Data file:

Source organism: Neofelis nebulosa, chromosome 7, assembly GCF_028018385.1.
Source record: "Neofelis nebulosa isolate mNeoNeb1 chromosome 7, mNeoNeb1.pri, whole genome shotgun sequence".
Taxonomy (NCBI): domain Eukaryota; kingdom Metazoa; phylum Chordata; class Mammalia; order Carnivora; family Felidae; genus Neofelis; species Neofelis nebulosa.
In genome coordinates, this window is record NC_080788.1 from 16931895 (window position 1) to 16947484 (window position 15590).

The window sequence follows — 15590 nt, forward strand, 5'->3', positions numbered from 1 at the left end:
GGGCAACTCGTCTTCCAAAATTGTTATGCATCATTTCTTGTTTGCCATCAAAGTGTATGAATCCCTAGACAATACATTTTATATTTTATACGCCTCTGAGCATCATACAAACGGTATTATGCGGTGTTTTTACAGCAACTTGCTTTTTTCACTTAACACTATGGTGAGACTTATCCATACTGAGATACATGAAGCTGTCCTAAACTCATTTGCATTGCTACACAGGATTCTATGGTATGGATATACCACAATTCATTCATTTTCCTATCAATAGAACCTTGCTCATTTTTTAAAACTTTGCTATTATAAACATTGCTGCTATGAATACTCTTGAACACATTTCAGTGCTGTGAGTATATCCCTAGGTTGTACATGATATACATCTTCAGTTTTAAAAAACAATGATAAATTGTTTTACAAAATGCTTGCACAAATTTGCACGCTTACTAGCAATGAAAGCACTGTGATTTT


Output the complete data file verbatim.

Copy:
Source organism: Neofelis nebulosa, chromosome 7, assembly GCF_028018385.1.
Source record: "Neofelis nebulosa isolate mNeoNeb1 chromosome 7, mNeoNeb1.pri, whole genome shotgun sequence".
Taxonomy (NCBI): domain Eukaryota; kingdom Metazoa; phylum Chordata; class Mammalia; order Carnivora; family Felidae; genus Neofelis; species Neofelis nebulosa.
In genome coordinates, this window is record NC_080788.1 from 16931895 (window position 1) to 16947484 (window position 15590).

The window sequence follows — 15590 nt, forward strand, 5'->3', positions numbered from 1 at the left end:
GGGCAACTCGTCTTCCAAAATTGTTATGCATCATTTCTTGTTTGCCATCAAAGTGTATGAATCCCTAGACAATACATTTTATATTTTATACGCCTCTGAGCATCATACAAACGGTATTATGCGGTGTTTTTACAGCAACTTGCTTTTTTCACTTAACACTATGGTGAGACTTATCCATACTGAGATACATGAAGCTGTCCTAAACTCATTTGCATTGCTACACAGGATTCTATGGTATGGATATACCACAATTCATTCATTTTCCTATCAATAGAACCTTGCTCATTTTTTAAAACTTTGCTATTATAAACATTGCTGCTATGAATACTCTTGAACACATTTCAGTGCTGTGAGTATATCCCTAGGTTGTACATGATATACATCTTCAGTTTTAAAAAACAATGATAAATTGTTTTACAAAATGCTTGCACAAATTTGCACGCTTACTAGCAATGAAAGCACTGTGATTTT